COVID-19 Prevalence and Mortality Among Schizophrenia Patients

A Large-Scale Retrospective Cohort Study

Dana Tzur Bitan; Israel Krieger; Khalaf Kridin; Doron Komantscher; Yochai Scheinman; Orly Weinstein; Arnon Dov Cohen; Assi Albert Cicurel; Daniel Feingold

Disclosures

Schizophr Bull. 2021;47(5):1211-1217. 

In This Article

Abstract and Introduction

Abstract

Objective: Individuals with schizophrenia may be at an increased risk for COVID-19 morbidity due to the disease characteristics. In this study, we aimed to explore the odds of significant COVID-19 morbidity and mortality among schizophrenia patients while controlling for potential sociodemographic and medical confounders.

Methods: Schizophrenia patients and age-and-sex matched controls (total n = 51 078) were assessed for frequency of COVID-19 positivity, hospitalizations, and mortality. The odds for COVID-19-associated hospitalization and mortality were calculated using logistic regression models, while controlling for age, sex, marital status, sector, socioeconomic status, diabetes, ischemic heart disease, hypertension, hyperlipidemia, obesity, smoking, and chronic obstructive pulmonary disease.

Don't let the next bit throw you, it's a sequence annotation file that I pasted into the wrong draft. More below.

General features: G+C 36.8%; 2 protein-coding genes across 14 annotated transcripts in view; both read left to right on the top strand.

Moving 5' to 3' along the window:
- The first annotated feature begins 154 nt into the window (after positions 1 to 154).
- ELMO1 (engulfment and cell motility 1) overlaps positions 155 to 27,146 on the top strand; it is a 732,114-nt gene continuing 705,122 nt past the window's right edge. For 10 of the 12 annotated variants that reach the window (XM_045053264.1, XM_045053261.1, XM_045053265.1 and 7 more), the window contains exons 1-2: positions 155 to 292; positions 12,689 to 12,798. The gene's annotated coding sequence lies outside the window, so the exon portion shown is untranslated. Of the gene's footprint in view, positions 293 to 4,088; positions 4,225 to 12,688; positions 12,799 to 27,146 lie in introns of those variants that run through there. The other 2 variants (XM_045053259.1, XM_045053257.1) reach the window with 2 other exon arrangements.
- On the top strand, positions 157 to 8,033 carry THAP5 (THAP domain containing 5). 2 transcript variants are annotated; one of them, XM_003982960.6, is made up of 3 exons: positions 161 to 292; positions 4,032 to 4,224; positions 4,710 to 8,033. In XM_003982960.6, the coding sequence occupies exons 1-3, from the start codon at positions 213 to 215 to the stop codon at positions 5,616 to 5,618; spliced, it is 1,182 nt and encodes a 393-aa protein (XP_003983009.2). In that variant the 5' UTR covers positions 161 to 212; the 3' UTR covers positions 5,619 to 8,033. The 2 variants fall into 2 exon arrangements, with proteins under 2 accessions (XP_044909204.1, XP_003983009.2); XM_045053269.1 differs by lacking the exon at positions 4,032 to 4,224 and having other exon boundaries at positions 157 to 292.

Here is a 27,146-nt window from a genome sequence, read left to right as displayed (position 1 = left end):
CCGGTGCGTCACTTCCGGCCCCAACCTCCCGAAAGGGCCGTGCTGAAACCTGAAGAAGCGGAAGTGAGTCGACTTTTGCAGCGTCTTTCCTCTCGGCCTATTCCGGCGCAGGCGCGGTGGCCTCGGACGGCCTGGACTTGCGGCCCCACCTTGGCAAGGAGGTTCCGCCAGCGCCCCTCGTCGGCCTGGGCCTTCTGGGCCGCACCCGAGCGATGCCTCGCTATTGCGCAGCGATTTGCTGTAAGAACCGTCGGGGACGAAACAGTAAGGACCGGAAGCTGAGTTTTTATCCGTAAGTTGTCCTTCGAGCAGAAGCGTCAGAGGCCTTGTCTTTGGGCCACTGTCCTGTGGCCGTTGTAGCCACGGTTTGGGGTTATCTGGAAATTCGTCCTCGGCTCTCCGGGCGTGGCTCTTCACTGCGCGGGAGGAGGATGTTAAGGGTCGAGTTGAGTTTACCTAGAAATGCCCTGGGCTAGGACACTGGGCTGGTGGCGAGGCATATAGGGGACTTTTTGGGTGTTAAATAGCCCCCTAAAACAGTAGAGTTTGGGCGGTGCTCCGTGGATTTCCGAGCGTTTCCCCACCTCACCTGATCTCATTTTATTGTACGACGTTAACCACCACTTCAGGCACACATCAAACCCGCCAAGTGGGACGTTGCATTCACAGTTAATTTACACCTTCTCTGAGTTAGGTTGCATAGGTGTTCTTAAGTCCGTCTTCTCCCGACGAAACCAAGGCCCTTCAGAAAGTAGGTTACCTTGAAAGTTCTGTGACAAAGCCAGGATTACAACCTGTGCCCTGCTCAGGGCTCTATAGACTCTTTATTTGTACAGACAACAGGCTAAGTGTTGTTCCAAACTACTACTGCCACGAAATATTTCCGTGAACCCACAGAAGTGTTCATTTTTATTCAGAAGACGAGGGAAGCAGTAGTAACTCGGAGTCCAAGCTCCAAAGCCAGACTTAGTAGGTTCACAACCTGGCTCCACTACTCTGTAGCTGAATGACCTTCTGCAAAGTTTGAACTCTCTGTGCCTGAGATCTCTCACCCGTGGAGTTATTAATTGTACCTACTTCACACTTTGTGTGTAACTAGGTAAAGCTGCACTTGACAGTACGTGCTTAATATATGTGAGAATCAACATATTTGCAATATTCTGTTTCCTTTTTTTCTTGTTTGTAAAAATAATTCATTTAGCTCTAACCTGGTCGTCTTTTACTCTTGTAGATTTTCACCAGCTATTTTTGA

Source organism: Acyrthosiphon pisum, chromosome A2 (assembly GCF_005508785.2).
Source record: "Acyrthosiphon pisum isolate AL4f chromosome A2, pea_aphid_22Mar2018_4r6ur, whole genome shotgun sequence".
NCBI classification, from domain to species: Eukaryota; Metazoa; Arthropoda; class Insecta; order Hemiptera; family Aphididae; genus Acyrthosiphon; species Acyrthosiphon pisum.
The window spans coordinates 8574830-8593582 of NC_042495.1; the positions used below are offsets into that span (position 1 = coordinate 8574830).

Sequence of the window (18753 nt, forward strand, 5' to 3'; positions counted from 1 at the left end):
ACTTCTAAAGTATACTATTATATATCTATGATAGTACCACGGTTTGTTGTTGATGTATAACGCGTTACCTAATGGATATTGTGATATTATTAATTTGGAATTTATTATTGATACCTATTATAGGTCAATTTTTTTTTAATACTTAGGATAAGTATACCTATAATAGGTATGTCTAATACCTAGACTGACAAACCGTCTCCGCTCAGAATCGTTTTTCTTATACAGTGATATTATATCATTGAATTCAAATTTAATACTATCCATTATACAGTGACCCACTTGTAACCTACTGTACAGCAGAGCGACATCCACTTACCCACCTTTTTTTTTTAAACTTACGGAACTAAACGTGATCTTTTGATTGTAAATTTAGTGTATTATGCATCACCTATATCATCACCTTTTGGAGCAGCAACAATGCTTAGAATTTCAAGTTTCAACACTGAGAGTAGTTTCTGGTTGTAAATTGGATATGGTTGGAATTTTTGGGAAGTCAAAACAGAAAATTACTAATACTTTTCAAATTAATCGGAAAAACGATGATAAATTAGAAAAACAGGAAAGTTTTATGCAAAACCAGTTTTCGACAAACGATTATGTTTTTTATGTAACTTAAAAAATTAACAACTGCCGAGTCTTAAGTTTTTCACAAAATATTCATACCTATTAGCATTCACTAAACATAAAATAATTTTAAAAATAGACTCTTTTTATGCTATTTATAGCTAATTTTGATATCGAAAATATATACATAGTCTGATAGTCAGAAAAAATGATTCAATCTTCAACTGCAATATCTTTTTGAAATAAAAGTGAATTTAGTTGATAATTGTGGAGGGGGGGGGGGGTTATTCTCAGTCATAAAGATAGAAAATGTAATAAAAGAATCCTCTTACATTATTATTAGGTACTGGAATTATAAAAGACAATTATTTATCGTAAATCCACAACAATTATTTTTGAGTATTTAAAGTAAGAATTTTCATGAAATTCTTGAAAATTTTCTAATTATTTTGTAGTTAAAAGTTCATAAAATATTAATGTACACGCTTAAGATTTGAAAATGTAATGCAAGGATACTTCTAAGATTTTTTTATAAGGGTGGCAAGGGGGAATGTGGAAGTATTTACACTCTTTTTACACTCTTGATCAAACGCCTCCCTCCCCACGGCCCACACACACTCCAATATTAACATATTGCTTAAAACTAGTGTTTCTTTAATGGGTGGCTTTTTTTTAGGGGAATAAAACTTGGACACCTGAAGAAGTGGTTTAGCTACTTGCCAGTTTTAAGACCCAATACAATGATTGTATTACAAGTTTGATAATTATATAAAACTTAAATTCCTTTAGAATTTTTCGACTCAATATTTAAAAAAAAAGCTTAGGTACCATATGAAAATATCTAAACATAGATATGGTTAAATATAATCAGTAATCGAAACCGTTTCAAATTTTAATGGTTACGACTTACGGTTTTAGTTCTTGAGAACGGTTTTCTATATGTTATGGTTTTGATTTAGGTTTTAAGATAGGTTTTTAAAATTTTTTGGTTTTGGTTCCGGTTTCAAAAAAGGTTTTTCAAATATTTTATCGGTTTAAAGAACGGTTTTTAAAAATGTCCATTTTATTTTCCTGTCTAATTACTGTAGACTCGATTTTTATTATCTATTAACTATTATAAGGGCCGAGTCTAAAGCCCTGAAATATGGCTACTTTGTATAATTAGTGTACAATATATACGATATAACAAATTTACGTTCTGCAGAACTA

Results: Individuals with schizophrenia were less likely to test positive for COVID-19; however, they were twice as likely to be hospitalized for COVID-19 (OR 2.15 95% CI 1.63–2.82, P < .0001), even after controlling for sociodemographic and clinical risk factors (OR 1.88 95% CI 1.39–2.55, P < .0001). Furthermore, they were 3 times more likely to experience COVID-19 mortality (OR 3.27 95% CI 1.39–7.68, P < .0001), compared to controls.